Haw (?), n. [OE. hawe, AS. haga; akin to D. haag headge, G. hag, hecke, Icel. hagi pasture, Sw. hage, Dan. have garden. . Cf. Haggard, Ha-ha, Haugh, Hedge.]


A hedge; an inclosed garden or yard.

And eke there was a polecat in his haw. Chaucer.


The fruit of the hawthorn.



© Webster 1913.

Haw, n. [Etymol. uncertain.] Anat.

The third eyelid, or nictitating membrane. See Nictitating membrane, under Nictitate.


© Webster 1913.

Haw, n. [Cf. ha an interjection of wonder, surprise, or hesitation.]

An intermission or hesitation of speech, with a sound somewhat like haw! also, the sound so made.

"Hums or haws."



© Webster 1913.

Haw, v. i.

To stop, in speaking, with a sound like haw; to speak with interruption and hesitation.

Cut it short; don't prose -- don't hum and haw. Chesterfield.


© Webster 1913.

Haw, v. i. [imp. & p. p. Hawed (?); p. pr. & vb. n. Hawing.] [Written also hoi.] [Perhaps connected with here, hither; cf., however, F. huhau, hue, interj. used in turning a horse to the right, G. hott, hu, interj. used in calling to a horse.]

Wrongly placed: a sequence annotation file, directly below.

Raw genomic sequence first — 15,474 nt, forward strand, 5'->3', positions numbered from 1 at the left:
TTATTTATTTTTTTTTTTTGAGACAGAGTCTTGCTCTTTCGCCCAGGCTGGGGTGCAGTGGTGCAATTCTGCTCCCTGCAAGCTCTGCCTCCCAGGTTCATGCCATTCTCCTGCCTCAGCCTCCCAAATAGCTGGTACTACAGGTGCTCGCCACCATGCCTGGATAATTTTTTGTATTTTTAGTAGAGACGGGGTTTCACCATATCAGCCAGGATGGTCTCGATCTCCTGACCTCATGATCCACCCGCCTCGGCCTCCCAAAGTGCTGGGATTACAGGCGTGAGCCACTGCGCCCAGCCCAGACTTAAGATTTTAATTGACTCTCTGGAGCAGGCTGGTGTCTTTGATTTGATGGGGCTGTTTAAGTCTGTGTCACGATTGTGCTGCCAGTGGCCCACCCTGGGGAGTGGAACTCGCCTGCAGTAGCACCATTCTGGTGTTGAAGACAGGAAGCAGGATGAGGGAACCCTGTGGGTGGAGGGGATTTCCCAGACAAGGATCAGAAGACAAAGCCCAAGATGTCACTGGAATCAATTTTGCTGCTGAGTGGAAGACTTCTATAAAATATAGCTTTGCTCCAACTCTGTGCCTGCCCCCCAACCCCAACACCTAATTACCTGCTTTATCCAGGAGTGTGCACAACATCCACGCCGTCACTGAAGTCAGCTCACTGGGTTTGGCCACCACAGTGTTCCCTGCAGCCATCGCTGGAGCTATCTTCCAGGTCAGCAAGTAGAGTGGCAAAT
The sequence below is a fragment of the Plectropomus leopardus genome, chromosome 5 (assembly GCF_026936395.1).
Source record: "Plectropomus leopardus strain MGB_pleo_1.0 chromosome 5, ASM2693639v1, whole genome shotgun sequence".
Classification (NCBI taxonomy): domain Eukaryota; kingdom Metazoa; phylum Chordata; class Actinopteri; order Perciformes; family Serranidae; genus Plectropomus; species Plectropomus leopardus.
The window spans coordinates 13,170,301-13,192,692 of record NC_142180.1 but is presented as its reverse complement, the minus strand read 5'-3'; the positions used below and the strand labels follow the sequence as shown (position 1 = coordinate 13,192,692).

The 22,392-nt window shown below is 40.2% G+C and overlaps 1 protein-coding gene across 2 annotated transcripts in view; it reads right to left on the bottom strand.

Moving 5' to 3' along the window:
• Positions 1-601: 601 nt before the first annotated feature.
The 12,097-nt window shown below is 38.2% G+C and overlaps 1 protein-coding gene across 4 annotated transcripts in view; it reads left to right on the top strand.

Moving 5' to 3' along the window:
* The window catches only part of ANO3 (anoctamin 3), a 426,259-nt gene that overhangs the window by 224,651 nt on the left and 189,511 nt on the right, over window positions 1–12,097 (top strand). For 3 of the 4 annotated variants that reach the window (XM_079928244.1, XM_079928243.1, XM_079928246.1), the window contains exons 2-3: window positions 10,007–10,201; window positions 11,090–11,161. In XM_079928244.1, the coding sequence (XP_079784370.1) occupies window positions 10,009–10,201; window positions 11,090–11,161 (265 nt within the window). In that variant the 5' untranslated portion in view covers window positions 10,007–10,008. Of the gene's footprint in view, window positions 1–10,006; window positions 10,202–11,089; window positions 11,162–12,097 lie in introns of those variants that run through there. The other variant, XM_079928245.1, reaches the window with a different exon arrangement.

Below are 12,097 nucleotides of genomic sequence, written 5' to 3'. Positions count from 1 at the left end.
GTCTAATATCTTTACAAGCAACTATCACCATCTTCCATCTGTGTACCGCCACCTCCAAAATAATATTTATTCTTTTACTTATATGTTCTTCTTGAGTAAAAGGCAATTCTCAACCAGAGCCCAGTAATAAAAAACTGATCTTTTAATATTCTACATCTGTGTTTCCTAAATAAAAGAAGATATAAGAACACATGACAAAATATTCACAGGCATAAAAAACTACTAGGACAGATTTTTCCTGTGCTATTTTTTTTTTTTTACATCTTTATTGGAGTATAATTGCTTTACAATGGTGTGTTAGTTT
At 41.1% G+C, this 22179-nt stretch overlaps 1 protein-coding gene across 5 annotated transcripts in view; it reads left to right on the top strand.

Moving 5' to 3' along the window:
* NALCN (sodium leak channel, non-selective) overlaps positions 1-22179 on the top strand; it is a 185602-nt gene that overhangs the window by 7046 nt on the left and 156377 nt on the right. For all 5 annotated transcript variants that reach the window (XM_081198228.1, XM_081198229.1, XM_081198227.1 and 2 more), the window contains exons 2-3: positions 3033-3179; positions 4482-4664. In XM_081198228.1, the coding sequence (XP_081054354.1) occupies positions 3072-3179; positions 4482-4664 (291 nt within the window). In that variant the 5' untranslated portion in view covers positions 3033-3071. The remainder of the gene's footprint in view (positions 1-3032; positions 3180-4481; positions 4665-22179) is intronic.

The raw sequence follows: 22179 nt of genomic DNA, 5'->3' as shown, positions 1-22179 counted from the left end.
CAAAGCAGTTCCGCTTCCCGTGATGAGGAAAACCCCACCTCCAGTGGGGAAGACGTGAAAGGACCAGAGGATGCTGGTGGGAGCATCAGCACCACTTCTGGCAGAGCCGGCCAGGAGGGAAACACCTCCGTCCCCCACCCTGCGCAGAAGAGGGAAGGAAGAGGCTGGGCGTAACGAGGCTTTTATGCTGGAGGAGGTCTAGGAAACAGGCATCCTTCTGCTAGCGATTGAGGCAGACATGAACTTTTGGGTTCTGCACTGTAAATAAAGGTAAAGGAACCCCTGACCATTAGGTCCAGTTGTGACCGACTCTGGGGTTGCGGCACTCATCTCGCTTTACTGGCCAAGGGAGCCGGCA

To turn to the near side, or toward the driver; -- said of cattle or a team: a word used by teamsters in guiding their teams, and most frequently in the imperative. See Gee.

To haw and gee, ∨ To haw and gee about, to go from one thing to another without good reason; to have no settled purpose; to be irresolute or unstable. [Colloq.]


© Webster 1913.

Haw, v. t.

To cause to turn, as a team, to the near side, or toward the driver; as, to haw a team of oxen.

To haw and gee, ∨ To haw and gee about, to lead this way and that at will; to lead by the nose; to master or control. [Colloq.]


© Webster 1913.

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